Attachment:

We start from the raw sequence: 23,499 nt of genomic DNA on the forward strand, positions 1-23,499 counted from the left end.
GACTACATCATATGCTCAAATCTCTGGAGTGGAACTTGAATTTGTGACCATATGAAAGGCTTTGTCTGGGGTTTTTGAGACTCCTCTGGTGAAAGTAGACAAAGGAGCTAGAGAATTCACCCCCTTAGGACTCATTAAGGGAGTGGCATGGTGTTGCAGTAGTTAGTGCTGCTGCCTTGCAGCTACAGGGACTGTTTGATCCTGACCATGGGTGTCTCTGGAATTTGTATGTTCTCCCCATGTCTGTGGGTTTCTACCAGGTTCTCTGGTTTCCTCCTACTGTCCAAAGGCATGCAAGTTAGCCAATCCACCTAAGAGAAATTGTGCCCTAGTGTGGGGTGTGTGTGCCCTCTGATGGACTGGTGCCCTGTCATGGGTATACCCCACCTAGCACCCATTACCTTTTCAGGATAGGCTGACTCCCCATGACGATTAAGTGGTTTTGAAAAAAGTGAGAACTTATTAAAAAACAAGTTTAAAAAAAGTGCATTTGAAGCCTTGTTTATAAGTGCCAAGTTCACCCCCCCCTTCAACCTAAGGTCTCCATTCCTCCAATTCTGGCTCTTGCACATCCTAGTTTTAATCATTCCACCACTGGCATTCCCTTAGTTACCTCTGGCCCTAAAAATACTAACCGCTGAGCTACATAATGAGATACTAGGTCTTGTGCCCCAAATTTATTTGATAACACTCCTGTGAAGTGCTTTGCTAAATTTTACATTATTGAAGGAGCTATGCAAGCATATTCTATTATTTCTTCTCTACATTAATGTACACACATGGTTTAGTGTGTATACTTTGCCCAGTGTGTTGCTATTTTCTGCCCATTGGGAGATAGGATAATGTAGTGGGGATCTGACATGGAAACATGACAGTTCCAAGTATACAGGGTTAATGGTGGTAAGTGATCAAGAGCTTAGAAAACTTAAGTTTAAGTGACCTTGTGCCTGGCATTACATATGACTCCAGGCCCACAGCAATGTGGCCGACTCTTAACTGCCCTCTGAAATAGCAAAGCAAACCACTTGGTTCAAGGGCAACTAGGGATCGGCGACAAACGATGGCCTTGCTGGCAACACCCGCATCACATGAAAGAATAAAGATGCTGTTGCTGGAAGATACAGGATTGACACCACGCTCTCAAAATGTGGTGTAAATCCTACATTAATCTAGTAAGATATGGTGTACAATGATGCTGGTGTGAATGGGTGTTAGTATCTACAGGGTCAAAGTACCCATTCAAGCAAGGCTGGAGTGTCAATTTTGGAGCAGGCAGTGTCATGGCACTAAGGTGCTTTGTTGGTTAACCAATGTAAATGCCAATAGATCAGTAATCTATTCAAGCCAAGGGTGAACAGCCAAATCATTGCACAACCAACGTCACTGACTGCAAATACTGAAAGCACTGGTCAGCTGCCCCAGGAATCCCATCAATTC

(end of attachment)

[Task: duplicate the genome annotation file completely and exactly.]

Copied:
We start from the raw sequence: 23,499 nt of genomic DNA on the forward strand, positions 1-23,499 counted from the left end.
GACTACATCATATGCTCAAATCTCTGGAGTGGAACTTGAATTTGTGACCATATGAAAGGCTTTGTCTGGGGTTTTTGAGACTCCTCTGGTGAAAGTAGACAAAGGAGCTAGAGAATTCACCCCCTTAGGACTCATTAAGGGAGTGGCATGGTGTTGCAGTAGTTAGTGCTGCTGCCTTGCAGCTACAGGGACTGTTTGATCCTGACCATGGGTGTCTCTGGAATTTGTATGTTCTCCCCATGTCTGTGGGTTTCTACCAGGTTCTCTGGTTTCCTCCTACTGTCCAAAGGCATGCAAGTTAGCCAATCCACCTAAGAGAAATTGTGCCCTAGTGTGGGGTGTGTGTGCCCTCTGATGGACTGGTGCCCTGTCATGGGTATACCCCACCTAGCACCCATTACCTTTTCAGGATAGGCTGACTCCCCATGACGATTAAGTGGTTTTGAAAAAAGTGAGAACTTATTAAAAAACAAGTTTAAAAAAAGTGCATTTGAAGCCTTGTTTATAAGTGCCAAGTTCACCCCCCCCTTCAACCTAAGGTCTCCATTCCTCCAATTCTGGCTCTTGCACATCCTAGTTTTAATCATTCCACCACTGGCATTCCCTTAGTTACCTCTGGCCCTAAAAATACTAACCGCTGAGCTACATAATGAGATACTAGGTCTTGTGCCCCAAATTTATTTGATAACACTCCTGTGAAGTGCTTTGCTAAATTTTACATTATTGAAGGAGCTATGCAAGCATATTCTATTATTTCTTCTCTACATTAATGTACACACATGGTTTAGTGTGTATACTTTGCCCAGTGTGTTGCTATTTTCTGCCCATTGGGAGATAGGATAATGTAGTGGGGATCTGACATGGAAACATGACAGTTCCAAGTATACAGGGTTAATGGTGGTAAGTGATCAAGAGCTTAGAAAACTTAAGTTTAAGTGACCTTGTGCCTGGCATTACATATGACTCCAGGCCCACAGCAATGTGGCCGACTCTTAACTGCCCTCTGAAATAGCAAAGCAAACCACTTGGTTCAAGGGCAACTAGGGATCGGCGACAAACGATGGCCTTGCTGGCAACACCCGCATCACATGAAAGAATAAAGATGCTGTTGCTGGAAGATACAGGATTGACACCACGCTCTCAAAATGTGGTGTAAATCCTACATTAATCTAGTAAGATATGGTGTACAATGATGCTGGTGTGAATGGGTGTTAGTATCTACAGGGTCAAAGTACCCATTCAAGCAAGGCTGGAGTGTCAATTTTGGAGCAGGCAGTGTCATGGCACTAAGGTGCTTTGTTGGTTAACCAATGTAAATGCCAATAGATCAGTAATCTATTCAAGCCAAGGGTGAACAGCCAAATCATTGCACAACCAACGTCACTGACTGCAAATACTGAAAGCACTGGTCAGCTGCCCCAGGAATCCCATCAATTC